Approaches to Magic

Discussion in 'General Discussion' started by RediSpades, Aug 29, 2009.

  1. As I continue to delve into things I just wanted to see what you all do with this. Do you let your audience believe that what you are doing is real, or that it is skill???

    I typically don't say anything and just let them assume stuff, but some tricks that are taught using a "mystical" approach. For example, Brad Christian (good teacher, not so sure about his ability to relate with the crowd) will always use lines like "Do you believe in spirits?"

    What are your thoughts????
  2. Not every magic effect can be counted as 'skill'.
    Even if it is a card effect. For example a gaff card. Or pushing a cap through a solid bottle.
    The idea of skill goes out the window automatically.

    Magic is theater. Thats all that you need to know.
  3. I let them think whatever they want. When they ask how to do a trick, I say "Magic."
  4. It's tacky, overused, and lacks creativity.

    Common now, people aren't stupid. You can't possibly get away with saying "Magic" and hope they think you're sane.
  5. Agreed, I see this all the time. When I went out last night to perform I just made up the most bogus excuses what so ever to why I was I able to change cards. I sort of made it a comedic thing. They knew I wasn't serious, but they didn't ask anymore. Two birds, one stone.
    I am still working on it though.
  6. Yeah me too. If they ask me if they can learn a trick. I do a bluff pass, they snap thier fingers then the card is on top of the deck.
  7. Or you can just say nothing and look at them. Maybe grin at most.
    Saying "Magic" is too overplayed.
  8. you tacky basta*ds. You really cant expect anyone to believe a card coming to the top of the deck is magic, can you? The key to magic is your friend and mine, ambiguity. This is the only way people will believe anything, is if you let them lead themselves to the conclusion of magic. Its also dangerous, but handled right, can be very interesting. Like when ppl ask me how its done, I get a blank, distant, troubled look on my face and shrug my shoulders. Thats it.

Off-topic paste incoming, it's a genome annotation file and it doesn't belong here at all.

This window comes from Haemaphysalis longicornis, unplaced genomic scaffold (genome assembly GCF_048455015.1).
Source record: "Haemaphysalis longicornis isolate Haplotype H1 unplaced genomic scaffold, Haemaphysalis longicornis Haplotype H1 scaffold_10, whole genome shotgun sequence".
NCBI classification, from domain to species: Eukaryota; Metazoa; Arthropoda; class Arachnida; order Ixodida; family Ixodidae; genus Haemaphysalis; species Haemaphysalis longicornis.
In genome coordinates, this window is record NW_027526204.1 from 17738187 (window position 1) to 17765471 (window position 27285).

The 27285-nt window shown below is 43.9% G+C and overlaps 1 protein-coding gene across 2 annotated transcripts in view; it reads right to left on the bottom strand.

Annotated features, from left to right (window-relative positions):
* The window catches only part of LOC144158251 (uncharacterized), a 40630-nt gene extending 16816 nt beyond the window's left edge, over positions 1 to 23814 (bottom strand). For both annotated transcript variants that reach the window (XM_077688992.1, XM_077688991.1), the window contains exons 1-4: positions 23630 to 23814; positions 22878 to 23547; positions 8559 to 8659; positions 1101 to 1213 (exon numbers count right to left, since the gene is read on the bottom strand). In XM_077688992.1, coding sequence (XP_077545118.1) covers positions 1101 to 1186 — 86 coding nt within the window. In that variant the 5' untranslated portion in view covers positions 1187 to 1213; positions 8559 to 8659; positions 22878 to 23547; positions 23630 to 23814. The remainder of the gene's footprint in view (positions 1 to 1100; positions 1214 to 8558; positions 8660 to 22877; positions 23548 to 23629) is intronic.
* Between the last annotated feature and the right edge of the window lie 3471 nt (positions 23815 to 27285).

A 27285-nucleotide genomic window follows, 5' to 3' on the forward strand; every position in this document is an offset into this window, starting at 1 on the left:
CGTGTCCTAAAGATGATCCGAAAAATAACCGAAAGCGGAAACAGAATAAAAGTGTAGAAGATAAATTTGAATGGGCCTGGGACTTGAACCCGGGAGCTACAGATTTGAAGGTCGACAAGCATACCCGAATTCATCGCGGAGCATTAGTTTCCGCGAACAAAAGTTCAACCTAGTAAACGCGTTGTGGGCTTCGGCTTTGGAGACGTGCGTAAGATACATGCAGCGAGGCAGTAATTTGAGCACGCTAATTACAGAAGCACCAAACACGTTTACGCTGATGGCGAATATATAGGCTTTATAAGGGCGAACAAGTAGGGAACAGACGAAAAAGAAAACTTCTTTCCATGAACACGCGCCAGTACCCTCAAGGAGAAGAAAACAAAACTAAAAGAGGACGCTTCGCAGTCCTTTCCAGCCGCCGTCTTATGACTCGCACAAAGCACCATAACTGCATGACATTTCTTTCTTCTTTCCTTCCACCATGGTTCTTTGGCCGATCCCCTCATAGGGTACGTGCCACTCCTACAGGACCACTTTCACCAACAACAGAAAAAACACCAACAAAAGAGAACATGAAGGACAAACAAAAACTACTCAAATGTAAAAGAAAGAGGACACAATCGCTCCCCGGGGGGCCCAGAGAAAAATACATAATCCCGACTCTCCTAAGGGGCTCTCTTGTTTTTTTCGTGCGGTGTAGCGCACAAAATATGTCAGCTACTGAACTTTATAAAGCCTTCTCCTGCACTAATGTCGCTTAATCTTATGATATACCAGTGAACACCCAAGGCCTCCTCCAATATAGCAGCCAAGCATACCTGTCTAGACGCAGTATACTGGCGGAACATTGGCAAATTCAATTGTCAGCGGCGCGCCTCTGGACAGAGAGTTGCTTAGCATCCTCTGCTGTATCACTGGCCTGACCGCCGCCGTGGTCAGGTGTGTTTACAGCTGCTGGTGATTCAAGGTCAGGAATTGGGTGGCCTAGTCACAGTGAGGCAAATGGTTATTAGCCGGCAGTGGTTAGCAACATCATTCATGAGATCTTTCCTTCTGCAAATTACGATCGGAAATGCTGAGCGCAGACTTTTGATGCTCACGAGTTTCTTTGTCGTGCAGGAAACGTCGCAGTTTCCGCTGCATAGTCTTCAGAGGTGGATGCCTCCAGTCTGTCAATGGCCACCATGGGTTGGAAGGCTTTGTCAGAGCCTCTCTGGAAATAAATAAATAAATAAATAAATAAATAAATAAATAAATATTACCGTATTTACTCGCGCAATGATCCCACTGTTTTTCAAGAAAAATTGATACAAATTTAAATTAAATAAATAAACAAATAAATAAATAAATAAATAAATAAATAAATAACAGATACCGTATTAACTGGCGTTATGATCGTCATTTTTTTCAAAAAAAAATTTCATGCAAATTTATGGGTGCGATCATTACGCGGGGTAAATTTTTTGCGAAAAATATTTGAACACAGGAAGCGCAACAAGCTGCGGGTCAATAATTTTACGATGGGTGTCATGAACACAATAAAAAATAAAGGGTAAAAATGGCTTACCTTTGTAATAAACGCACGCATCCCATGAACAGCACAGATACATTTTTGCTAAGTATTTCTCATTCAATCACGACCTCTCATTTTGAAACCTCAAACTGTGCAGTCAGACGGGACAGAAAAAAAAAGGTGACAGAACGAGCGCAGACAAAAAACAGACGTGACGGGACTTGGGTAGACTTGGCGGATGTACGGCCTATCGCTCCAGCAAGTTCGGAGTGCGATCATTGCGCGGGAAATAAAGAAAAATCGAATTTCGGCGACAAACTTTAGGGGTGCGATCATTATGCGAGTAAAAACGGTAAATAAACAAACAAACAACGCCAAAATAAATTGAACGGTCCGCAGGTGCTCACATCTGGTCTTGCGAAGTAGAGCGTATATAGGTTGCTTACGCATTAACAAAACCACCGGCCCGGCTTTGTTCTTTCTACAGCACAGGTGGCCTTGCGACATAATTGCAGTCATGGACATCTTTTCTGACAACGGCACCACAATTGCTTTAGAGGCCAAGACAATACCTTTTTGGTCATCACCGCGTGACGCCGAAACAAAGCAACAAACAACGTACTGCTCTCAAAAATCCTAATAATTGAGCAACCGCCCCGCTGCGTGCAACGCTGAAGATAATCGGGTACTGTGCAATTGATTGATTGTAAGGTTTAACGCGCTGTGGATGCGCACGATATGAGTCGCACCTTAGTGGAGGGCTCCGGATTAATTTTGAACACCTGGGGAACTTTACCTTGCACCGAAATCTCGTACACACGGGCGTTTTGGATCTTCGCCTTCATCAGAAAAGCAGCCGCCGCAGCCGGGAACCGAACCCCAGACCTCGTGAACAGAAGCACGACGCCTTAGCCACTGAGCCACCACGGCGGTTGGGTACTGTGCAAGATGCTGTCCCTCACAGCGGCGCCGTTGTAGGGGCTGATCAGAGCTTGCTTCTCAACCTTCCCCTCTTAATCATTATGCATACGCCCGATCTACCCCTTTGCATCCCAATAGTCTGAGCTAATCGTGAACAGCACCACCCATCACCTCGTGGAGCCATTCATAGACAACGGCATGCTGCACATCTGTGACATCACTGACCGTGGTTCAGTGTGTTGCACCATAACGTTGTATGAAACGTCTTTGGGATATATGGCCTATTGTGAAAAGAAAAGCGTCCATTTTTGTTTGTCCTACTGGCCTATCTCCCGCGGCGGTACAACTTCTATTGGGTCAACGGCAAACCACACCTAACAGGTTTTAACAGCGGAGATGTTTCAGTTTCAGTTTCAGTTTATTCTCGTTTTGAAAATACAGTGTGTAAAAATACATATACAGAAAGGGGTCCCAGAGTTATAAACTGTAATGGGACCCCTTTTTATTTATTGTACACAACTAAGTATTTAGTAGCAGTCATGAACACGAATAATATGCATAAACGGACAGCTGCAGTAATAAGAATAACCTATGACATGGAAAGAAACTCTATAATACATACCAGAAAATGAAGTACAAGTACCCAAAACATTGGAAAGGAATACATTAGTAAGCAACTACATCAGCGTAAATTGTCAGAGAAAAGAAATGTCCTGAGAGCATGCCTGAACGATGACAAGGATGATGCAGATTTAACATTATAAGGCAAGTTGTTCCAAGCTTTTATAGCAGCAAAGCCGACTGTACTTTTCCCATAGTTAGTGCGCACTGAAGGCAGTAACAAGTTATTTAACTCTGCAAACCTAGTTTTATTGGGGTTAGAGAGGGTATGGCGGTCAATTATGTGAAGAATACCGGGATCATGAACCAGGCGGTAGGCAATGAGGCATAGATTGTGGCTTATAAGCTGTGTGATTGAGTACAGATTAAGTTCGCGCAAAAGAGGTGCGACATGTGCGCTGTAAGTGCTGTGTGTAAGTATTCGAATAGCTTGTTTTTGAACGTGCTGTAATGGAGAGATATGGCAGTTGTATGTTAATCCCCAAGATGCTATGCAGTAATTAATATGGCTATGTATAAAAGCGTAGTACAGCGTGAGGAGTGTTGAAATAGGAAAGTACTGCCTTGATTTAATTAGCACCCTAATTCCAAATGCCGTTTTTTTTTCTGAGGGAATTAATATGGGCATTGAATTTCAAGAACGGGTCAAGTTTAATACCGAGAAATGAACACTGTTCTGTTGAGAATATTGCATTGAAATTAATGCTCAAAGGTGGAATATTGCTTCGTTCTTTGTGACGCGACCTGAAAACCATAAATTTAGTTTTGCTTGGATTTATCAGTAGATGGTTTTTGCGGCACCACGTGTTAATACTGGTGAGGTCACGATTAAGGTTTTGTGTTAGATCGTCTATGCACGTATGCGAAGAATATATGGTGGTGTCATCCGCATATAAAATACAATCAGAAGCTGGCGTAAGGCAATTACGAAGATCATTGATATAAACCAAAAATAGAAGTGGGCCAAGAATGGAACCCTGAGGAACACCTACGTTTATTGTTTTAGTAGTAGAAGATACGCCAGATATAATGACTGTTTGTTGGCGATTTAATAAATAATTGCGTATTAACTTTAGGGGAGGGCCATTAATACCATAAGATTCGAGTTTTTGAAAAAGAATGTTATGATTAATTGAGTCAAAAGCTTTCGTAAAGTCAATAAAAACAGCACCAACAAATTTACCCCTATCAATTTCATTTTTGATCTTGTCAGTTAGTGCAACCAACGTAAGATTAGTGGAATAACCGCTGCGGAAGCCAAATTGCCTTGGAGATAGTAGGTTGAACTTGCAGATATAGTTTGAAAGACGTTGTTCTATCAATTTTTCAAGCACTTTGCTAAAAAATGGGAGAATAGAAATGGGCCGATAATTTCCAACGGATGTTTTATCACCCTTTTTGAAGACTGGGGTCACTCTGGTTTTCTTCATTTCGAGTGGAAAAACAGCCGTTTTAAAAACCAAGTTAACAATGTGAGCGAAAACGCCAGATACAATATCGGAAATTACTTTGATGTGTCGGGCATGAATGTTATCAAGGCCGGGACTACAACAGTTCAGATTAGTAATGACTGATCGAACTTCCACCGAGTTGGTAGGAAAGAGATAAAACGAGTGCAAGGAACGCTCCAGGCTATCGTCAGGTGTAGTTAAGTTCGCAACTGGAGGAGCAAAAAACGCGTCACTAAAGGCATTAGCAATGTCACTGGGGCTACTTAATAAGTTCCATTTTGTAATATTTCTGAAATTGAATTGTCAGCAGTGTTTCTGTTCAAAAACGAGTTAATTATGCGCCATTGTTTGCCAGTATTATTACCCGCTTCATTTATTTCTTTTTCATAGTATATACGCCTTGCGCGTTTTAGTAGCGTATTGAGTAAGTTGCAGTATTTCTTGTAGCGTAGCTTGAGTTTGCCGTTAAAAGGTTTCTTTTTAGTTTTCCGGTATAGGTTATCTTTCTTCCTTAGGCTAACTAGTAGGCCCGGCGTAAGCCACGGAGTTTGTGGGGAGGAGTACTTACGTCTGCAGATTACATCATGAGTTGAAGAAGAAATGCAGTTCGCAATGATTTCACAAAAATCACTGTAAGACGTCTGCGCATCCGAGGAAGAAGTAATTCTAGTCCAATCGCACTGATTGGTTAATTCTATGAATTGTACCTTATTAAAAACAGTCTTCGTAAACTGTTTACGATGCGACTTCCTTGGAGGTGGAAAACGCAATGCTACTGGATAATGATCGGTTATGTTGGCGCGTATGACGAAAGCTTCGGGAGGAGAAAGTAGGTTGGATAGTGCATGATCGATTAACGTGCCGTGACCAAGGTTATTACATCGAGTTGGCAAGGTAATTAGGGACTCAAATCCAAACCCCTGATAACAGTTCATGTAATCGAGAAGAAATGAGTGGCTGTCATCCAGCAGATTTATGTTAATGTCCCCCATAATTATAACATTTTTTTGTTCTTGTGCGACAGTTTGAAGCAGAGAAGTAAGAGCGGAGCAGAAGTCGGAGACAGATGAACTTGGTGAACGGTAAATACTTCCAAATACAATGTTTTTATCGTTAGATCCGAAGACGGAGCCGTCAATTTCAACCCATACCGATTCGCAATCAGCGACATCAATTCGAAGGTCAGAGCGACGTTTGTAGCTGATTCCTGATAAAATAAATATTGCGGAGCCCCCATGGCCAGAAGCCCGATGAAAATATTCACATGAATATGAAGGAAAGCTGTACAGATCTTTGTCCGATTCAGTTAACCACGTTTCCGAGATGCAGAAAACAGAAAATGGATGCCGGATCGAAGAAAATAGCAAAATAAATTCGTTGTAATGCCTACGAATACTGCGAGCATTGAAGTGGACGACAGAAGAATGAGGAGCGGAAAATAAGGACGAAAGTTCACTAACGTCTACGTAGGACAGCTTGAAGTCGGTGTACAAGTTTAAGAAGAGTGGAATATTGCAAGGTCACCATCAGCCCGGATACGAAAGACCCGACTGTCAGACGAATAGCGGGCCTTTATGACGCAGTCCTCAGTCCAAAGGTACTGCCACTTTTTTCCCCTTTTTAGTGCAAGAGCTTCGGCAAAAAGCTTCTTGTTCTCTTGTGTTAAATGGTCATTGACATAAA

9. When asked how an effect was accomplished, I try my best to brush off the question and ignore it altogether. I don't like the idea of responding with stupid one-liners that cheapen the experience. Inherently, people know trickery is involved in magic. In my opinion, to say what we're doing is "real" is insulting and foolish to the audience. I believe this applies to everything, from simple sleight-of-hand to more elaborate (diabolical) effects as well.

    In fact, when I'm asked the question, I let people sit in that anxiety. The fact that people legitimately want to know how something is accomplished actually demonstrates their state of wonder in the effect. Think about it. After seeing something impossible occur, in their heads they've exhausted every possible solution they could fathom to solve the trick. They can't logically put the puzzle together. They're left floating looking for answers, floating in state where things don't make sense. At the risk of sounding very Paul Harris-esque, that's astonishment.

    After they sit in that state for a few moments, I'll often respond, "Why does it matter?" This question forces them to reflect on how the effect touched them. I notice that they often don't even answer back, because they appreciate the experience more. They grow more accomodating to that feeling of wonder and get more involved and interested in what I have to offer. Mundus Vult Decipi.


  10. Well said, Romeo, well said
  11. If you think you can convince your audiences that it's actually magic, that you're actually breaking the laws of physics then you're delusional. You'll probably get the odd person who thinks you're satan but you just won't convince the average person it's magic.

    If I was a spectator and I asked the magician how it's done and he gave some one liner or said 'it's magic' then i'd be really irritated and feel that he is insulting my intelligence.

    It should be left ambiguous, we can't convince them it's magic but you can put them in the situation where they 'know' it couldn't have been sleight of hand either so they have no explanation for what happened.
  12. I tend to take the Mystical approach and let them think what they want.

    Recently someone asked me "Was that an illusion" and I replied " It's whatever you want it to be"

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